So here is the finished (for now) product. I'm hoping that once I get my tools I will be able to thin it out a little more so that there is no gap between the deck boards, although I may decide to leave it as is. I dunno- I'll leave it as is for now, and try it out. If it's acceptable the way it is I may keep it like this. The bike is also a little off center, but again, I'll wait until I decide how wide I want it before finalizing that.
It is towable now and doesn't actually feel off center, although TBH I don't really have enough experience hauling a trailer on a bike that I wouldn't necessarily know if it was or not.
I jumped a few curbs with it and the deck boards came loose so I may decide to use some U brackets or bolts to lock them down. Once I decide how long the hitch needs to be I also need to round it off so that it allows for easier turning without catching the rear wheel axle. It doesn't really seem to do that now, but I'm the paranoid type and once I have my grinder it will only take a minute to do.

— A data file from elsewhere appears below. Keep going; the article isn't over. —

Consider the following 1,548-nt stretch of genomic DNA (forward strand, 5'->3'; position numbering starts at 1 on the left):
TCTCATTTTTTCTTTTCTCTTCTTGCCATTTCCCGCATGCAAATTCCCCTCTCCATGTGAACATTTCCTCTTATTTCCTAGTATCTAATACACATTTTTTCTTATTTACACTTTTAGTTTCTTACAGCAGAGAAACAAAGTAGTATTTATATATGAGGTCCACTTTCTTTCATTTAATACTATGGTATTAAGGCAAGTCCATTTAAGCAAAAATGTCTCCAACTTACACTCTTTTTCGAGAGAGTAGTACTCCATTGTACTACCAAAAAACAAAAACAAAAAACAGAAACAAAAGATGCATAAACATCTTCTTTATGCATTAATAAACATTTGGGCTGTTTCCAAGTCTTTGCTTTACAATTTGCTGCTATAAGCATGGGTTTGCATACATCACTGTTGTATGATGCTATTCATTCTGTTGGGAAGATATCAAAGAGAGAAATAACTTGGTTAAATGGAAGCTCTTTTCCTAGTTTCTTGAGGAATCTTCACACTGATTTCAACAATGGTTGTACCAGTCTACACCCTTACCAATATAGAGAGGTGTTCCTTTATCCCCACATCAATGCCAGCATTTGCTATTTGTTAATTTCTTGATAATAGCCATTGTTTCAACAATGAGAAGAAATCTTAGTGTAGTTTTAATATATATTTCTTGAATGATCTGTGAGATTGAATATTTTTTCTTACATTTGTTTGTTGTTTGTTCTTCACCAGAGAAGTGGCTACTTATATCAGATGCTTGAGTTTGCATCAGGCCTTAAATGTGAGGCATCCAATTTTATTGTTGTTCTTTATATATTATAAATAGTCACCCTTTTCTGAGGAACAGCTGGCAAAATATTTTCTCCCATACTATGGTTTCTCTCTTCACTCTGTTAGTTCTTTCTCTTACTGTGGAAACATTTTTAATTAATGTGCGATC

All in all I'm pretty happy with it as it is now, and once I get my hands on some of my trusty power tools I will make it even better.
If you have any thoughts, questions or comments, feel free to have your say on our forum!
After Megan and I had finished swimming for the day at a friend’s cottage (ie the impending thunderstorm chased us out of the water!) we decided to relax and open a bottle of wine. The only problem being that the rose we had bought had a cork, and we had no corkscrew as I’d misplaced my trusty yellow scaled Compact after our last trip. Luckily I have since found it, but that didn’t help us then!
Going without wine wasn’t an option, so I had to dust off an old trick that Tim Leatherman himself taught me. I’d say that he would be proud of me for remembering it, but as the only tool I had was a SOG PowerLock, I think the shine might come off that a bit…